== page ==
Deaths from chronic kidney disease (CKD) are increasing among both women and men all over the world, according to a recent Global Burden of Disease study published in The Lancet. Mortality due to CKD rose between 2005 and 2015 by 32% to 1·2 million deaths worldwide.

In Mexico, CKD is now the second cause of ‘years of life lost’ after ischemic heart disease, and the third cause is diabetes. The International Society of Nephrology’s (ISN) World Congress in Mexico City in April 2017 will focus on diabetes and kidney disease -- major contributors to CKD.

In 2015, Latin America had the highest CKD death rates in the world, and in Mexico more than half of patients who develop kidney failure did so as a result of diabetes. An additional concern is emerging epidemics of death due to unexplained CKD in younger adults in Central America, as well as in India and Sri Lanka.

Once CKD has advanced to complete kidney failure, the only options for prolonging life are long term dialysis or kidney transplantation -- complex and costly interventions which are not accessible to the general population in many countries.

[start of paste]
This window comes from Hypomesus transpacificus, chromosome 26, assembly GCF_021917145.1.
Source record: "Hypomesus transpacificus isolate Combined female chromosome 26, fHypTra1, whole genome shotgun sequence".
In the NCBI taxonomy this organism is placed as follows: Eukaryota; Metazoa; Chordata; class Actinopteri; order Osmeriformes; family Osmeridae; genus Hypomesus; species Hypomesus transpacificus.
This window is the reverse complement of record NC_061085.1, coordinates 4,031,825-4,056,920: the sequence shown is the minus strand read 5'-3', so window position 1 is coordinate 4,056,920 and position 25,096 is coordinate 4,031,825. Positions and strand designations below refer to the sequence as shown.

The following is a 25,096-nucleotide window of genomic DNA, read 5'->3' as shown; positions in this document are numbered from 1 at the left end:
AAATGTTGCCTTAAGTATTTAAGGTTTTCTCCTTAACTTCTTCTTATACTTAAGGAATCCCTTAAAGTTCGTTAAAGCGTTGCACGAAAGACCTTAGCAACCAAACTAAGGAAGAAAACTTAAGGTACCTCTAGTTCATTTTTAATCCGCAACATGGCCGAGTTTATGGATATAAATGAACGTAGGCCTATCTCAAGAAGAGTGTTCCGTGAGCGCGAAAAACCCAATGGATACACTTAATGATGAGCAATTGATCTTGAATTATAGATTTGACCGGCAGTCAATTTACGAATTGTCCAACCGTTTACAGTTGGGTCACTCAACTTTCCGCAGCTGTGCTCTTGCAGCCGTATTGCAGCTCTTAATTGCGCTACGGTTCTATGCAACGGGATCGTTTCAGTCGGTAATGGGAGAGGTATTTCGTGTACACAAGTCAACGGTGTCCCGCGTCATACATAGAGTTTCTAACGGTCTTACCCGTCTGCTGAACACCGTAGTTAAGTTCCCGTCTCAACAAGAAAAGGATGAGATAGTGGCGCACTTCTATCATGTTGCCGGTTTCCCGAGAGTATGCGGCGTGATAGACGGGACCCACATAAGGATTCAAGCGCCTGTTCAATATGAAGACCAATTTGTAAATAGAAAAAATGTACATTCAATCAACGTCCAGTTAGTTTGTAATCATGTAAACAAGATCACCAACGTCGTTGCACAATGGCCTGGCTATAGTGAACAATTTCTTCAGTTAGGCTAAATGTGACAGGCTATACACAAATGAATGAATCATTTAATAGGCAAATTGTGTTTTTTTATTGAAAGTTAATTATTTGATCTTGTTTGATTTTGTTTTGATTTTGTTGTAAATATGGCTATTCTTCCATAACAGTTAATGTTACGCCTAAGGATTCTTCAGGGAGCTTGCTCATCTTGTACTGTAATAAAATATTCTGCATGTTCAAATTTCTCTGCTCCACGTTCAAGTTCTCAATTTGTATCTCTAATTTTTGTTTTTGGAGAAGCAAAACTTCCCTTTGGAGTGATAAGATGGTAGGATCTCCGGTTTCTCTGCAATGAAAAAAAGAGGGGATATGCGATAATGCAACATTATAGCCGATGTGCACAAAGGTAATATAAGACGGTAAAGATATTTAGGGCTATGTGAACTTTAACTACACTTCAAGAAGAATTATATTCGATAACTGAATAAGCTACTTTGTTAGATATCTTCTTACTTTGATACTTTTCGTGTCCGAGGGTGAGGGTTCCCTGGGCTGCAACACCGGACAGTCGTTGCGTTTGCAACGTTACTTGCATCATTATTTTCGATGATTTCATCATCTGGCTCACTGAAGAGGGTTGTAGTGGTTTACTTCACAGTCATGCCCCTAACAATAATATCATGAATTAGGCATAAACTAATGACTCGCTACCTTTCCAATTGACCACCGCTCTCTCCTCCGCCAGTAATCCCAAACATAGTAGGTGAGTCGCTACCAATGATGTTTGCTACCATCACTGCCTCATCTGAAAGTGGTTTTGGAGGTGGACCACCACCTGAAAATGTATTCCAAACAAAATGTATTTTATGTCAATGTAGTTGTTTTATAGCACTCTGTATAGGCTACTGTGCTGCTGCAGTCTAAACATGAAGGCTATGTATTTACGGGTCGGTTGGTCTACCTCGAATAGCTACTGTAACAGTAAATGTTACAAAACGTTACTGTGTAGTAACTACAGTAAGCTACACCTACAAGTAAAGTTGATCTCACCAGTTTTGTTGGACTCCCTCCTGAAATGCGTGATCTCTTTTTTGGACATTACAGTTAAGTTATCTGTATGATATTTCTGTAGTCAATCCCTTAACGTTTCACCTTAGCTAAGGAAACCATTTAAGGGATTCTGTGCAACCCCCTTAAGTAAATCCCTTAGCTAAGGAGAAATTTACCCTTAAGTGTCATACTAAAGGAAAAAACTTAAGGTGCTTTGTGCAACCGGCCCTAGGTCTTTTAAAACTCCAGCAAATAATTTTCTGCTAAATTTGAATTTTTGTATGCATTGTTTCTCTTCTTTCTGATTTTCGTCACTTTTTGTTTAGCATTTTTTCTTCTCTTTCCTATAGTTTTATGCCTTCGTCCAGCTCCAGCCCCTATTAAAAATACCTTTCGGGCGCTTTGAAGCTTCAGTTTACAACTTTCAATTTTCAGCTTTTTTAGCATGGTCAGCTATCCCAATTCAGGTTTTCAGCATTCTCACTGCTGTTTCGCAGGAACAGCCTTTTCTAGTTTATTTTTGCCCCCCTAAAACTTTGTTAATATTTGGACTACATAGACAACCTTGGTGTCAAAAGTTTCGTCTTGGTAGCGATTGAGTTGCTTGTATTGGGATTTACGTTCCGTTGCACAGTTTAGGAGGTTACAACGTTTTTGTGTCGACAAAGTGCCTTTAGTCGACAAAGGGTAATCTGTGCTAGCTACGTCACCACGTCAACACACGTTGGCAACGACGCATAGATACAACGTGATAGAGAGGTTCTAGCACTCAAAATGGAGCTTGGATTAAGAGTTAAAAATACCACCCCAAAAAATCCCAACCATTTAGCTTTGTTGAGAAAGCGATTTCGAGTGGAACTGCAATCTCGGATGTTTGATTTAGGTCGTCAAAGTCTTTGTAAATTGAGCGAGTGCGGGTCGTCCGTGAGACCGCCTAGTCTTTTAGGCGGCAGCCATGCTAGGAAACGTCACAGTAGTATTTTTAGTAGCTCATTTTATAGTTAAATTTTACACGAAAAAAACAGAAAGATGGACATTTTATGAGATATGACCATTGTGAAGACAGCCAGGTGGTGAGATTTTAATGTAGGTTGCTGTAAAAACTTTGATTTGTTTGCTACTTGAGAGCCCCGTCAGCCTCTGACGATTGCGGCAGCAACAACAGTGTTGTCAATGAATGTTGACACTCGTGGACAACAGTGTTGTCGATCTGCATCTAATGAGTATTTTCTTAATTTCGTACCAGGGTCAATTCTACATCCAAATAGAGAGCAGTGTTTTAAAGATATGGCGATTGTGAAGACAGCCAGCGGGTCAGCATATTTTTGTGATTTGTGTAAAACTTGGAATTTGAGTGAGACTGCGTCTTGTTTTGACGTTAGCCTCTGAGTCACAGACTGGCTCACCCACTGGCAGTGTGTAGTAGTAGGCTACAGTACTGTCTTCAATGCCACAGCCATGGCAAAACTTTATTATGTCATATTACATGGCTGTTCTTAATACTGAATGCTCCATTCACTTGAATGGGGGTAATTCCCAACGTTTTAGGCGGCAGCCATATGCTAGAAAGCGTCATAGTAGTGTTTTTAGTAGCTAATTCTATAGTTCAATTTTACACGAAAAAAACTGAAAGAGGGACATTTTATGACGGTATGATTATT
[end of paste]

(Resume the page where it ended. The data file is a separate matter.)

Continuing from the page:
Health experts say if this uptick in CKD deaths is to be halted, further research is urgently needed to identify and deliver low-cost strategies for prevention, early detection and treatment.

ISN Programs Chair and Past President John Feehally (UK) said the findings confirm the growing pre-eminence of CKD -- and especially CKD due to diabetes -- as an avoidable cause of death worldwide. Feehally added that the International Society of Nephrology is spearheading the development and implementation of realistic and affordable strategies to reduce the impact of CKD worldwide.”

Source: Global, regional, and national life expectancy, all-cause mortality, and cause-specific mortality for 249 causes of death, 1980–2015: a systematic analysis for the Global Burden of Disease Study 2015.

The International Society of Nephrology is a global not-for-profit society dedicated to improving kidney care and reducing the incidence and impact of kidney disease worldwide. Through its global network and programs, ISN brings together the developing and developed world in a collaborative effort in fighting and treating kidney disease on a global scale. Visit: